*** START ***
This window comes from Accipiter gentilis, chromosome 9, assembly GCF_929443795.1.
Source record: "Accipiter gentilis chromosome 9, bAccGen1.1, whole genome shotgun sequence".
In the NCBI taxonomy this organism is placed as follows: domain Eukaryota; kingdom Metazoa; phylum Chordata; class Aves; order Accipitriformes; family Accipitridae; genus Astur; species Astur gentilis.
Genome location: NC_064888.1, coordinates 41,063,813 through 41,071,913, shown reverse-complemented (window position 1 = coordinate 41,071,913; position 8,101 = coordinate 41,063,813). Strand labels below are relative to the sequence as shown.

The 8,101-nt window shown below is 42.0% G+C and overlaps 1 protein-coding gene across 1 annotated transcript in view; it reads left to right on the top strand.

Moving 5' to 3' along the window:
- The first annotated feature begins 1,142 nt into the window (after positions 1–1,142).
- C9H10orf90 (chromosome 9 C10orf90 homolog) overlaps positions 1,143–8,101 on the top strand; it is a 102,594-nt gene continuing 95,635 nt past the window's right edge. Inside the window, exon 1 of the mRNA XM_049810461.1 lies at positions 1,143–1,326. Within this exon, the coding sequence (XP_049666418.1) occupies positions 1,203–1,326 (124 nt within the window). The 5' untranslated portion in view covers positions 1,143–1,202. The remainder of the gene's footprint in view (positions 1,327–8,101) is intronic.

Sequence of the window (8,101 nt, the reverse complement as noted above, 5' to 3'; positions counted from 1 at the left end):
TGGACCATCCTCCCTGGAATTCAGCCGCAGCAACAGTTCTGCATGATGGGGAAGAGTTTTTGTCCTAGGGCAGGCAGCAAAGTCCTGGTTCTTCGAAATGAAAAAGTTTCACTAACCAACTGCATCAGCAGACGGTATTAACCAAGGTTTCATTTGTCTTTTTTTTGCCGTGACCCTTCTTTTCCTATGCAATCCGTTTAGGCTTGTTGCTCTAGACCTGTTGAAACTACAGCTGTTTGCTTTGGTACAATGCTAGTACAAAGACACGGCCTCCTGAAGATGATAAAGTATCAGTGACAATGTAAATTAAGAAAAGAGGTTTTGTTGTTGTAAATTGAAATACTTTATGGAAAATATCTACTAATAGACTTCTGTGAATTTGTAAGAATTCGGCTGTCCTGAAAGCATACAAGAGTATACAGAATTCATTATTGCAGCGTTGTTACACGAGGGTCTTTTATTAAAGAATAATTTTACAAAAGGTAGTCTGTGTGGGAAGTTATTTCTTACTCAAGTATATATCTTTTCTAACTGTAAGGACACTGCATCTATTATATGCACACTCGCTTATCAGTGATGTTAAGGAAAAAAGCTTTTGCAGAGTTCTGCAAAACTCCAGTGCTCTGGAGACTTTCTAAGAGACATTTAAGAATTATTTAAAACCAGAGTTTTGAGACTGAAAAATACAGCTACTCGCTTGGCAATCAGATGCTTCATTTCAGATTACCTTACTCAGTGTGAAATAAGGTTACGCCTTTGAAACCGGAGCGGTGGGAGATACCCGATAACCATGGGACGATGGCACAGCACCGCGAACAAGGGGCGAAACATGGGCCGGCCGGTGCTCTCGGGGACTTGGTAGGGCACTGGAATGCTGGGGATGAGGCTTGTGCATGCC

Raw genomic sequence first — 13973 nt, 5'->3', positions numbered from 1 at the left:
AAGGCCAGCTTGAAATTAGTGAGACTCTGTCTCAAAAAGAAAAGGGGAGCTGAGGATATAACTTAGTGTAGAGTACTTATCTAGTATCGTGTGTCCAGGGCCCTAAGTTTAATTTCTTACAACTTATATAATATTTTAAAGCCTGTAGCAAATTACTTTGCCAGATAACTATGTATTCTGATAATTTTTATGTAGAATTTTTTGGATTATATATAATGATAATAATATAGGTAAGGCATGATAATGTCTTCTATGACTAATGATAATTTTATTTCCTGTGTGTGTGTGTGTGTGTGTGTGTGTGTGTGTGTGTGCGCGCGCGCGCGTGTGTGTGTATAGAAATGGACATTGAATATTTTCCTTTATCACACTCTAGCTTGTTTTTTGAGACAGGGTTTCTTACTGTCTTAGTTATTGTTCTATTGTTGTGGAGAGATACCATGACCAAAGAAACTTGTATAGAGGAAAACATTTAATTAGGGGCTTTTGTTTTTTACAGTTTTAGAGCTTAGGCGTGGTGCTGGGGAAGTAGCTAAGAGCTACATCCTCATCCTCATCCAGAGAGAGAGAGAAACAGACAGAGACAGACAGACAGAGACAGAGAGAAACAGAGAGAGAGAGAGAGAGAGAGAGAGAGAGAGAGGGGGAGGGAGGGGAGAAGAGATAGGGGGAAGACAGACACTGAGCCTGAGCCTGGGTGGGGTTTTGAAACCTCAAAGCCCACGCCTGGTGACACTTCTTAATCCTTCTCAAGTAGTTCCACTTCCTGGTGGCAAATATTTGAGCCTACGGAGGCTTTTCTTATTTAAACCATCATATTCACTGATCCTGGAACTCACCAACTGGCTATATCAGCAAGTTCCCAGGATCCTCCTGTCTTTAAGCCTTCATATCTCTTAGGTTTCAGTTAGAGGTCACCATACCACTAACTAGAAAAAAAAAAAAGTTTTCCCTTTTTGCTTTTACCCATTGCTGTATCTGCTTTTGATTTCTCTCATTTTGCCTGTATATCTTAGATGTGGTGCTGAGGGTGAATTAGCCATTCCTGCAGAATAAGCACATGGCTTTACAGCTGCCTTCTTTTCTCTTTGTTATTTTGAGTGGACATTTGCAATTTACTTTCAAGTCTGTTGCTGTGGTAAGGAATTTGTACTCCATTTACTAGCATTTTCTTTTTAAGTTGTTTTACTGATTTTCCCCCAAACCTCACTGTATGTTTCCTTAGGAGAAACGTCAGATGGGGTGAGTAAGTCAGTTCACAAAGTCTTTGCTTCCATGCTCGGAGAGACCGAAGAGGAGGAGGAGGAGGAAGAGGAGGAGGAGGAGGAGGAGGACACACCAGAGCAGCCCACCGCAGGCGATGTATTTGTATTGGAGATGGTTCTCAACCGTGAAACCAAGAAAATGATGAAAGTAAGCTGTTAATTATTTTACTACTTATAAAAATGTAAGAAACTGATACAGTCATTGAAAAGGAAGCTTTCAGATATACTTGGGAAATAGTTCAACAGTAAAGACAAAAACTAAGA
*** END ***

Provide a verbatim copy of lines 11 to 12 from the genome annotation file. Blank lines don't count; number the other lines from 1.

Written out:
Raw genomic sequence first — 13973 nt, 5'->3', positions numbered from 1 at the left:
AAGGCCAGCTTGAAATTAGTGAGACTCTGTCTCAAAAAGAAAAGGGGAGCTGAGGATATAACTTAGTGTAGAGTACTTATCTAGTATCGTGTGTCCAGGGCCCTAAGTTTAATTTCTTACAACTTATATAATATTTTAAAGCCTGTAGCAAATTACTTTGCCAGATAACTATGTATTCTGATAATTTTTATGTAGAATTTTTTGGATTATATATAATGATAATAATATAGGTAAGGCATGATAATGTCTTCTATGACTAATGATAATTTTATTTCCTGTGTGTGTGTGTGTGTGTGTGTGTGTGTGTGTGTGTGCGCGCGCGCGCGTGTGTGTGTATAGAAATGGACATTGAATATTTTCCTTTATCACACTCTAGCTTGTTTTTTGAGACAGGGTTTCTTACTGTCTTAGTTATTGTTCTATTGTTGTGGAGAGATACCATGACCAAAGAAACTTGTATAGAGGAAAACATTTAATTAGGGGCTTTTGTTTTTTACAGTTTTAGAGCTTAGGCGTGGTGCTGGGGAAGTAGCTAAGAGCTACATCCTCATCCTCATCCAGAGAGAGAGAGAAACAGACAGAGACAGACAGACAGAGACAGAGAGAAACAGAGAGAGAGAGAGAGAGAGAGAGAGAGAGAGAGGGGGAGGGAGGGGAGAAGAGATAGGGGGAAGACAGACACTGAGCCTGAGCCTGGGTGGGGTTTTGAAACCTCAAAGCCCACGCCTGGTGACACTTCTTAATCCTTCTCAAGTAGTTCCACTTCCTGGTGGCAAATATTTGAGCCTACGGAGGCTTTTCTTATTTAAACCATCATATTCACTGATCCTGGAACTCACCAACTGGCTATATCAGCAAGTTCCCAGGATCCTCCTGTCTTTAAGCCTTCATATCTCTTAGGTTTCAGTTAGAGGTCACCATACCACTAACTAGAAAAAAAAAAAAGTTTTCCCTTTTTGCTTTTACCCATTGCTGTATCTGCTTTTGATTTCTCTCATTTTGCCTGTATATCTTAGATGTGGTGCTGAGGGTGAATTAGCCATTCCTGCAGAATAAGCACATGGCTTTACAGCTGCCTTCTTTTCTCTTTGTTATTTTGAGTGGACATTTGCAATTTACTTTCAAGTCTGTTGCTGTGGTAAGGAATTTGTACTCCATTTACTAGCATTTTCTTTTTAAGTTGTTTTACTGATTTTCCCCCAAACCTCACTGTATGTTTCCTTAGGAGAAACGTCAGATGGGGTGAGTAAGTCAGTTCACAAAGTCTTTGCTTCCATGCTCGGAGAGACCGAAGAGGAGGAGGAGGAGGAAGAGGAGGAGGAGGAGGAGGAGGACACACCAGAGCAGCCCACCGCAGGCGATGTATTTGTATTGGAGATGGTTCTCAACCGTGAAACCAAGAAAATGATGAAAGTAAGCTGTTAATTATTTTACTACTTATAAAAATGTAAGAAACTGATACAGTCATTGAAAAGGAAGCTTTCAGATATACTTGGGAAATAGTTCAACAGTAAAGACAAAAACTAAGA